Spalding Consulting refuses to retreat

Firm expands amid talk about budget cuts to contractors

November 12, 2010, Lexington Park, MD — Sometimes, the best defense is a good offense.

Spalding Consulting, an information technology, program management and data management contractor, recently opened a new office in Lexington Park in addition to its Great Mills office. The company also expanded its marketing arm, adding a media representative and planning an open house for early next year.

With this expansion of non-billable, overhead activity, you would think that no one told this company of 100 employees about Defense Secretary Robert Gates’ plans to reduce outsourcing in what some local leaders have bitterly dubbed the “global war on contractors.”

But owner and founder Barry Spalding said he is well aware that trying times are ahead for the Southern Maryland contracting community. And he and his staff have no intention of taking it lying down. “We’ve decided to counter that by spending money, rather than hiding and hoping for the best,” Spalding said at the company’s new Lexington Park offices, jokingly called “Spalding North” by employees.

The office smells like optimism — fresh paint, clean carpet and new furniture. The only things hanging on the wall are two pieces of artwork in the conference room. You would never guess this company is nearly 10 years old.

“We’re fortunate to be a small business in the government arena,” Spalding said. “It’s been a good year.”

According to the company, revenue has increased by 250 percent in the last three years, nearly topping $20 million. Lisa Clark, vice president of business intelligence, credits this surge to a solid foundation of “slow, steady, sustainable growth” built in the previous seven years.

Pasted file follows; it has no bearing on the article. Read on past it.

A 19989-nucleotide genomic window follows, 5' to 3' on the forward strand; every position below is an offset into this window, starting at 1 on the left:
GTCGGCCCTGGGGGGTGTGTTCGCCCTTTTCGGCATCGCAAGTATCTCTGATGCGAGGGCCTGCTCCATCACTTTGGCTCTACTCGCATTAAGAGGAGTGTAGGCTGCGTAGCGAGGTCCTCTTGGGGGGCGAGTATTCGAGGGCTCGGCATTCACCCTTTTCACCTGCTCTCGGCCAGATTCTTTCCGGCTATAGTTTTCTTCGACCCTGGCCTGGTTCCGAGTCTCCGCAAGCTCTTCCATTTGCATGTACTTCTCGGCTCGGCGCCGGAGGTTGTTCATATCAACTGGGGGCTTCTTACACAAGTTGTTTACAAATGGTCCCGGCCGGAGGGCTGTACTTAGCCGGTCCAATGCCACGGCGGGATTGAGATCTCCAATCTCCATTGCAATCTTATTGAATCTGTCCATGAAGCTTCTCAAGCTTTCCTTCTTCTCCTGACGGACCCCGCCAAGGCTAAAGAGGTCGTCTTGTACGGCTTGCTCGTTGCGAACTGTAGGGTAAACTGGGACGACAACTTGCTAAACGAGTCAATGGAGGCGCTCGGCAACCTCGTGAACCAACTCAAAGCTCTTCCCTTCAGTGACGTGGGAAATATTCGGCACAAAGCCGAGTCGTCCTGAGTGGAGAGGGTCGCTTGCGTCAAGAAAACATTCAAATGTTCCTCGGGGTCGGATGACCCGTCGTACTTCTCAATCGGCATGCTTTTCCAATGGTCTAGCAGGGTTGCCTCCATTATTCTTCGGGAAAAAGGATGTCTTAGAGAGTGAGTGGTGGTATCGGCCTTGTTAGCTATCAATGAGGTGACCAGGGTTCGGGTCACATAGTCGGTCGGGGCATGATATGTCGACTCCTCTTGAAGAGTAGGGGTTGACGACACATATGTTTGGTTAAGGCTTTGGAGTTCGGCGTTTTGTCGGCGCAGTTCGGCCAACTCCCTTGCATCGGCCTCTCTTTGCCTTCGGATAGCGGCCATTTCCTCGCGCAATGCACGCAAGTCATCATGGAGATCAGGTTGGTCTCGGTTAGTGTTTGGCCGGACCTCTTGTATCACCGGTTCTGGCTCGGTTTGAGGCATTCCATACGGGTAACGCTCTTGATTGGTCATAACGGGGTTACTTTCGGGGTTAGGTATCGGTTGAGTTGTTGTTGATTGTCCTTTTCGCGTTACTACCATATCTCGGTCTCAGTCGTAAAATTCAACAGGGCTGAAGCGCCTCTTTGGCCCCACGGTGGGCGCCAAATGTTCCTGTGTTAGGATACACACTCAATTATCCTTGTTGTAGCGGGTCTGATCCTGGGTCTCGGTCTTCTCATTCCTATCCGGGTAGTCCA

According to Bob Schaller, director of economic development for St. Mary’s, Spalding’s quiet, steady rise is reflected in other local contracting firms that have carved a unique service niche.

“There are a lot of pockets of rapid growth,” Schaller said. “They tend to stay below the radar. … They’re not beholden to one customer, and that’s why they’re able to grow.” Schaller noted that small, niche firms face less risk than more generalized support service firms, saying, “If you’re kind of a general, more homogenized service, you’re going to be affected by [government] insourcing.”

One of Spalding’s niches is searching and organizing data from NAVAIR’s massive DECKPLATE maintenance database into actionable intelligence. The system tracks part replacement on Navy aircraft, and Spalding uses these records to determine which parts are wearing down too quickly and how they are affected by environmental conditions.

Spalding said his company surgically chooses which contracts to pursue, applying for only those it can do well.

“We’re going to focus on our strengths,” Spalding said of obtaining future contracts. “We’re very competitive.”

This article originally published in The Enterprise; view it online at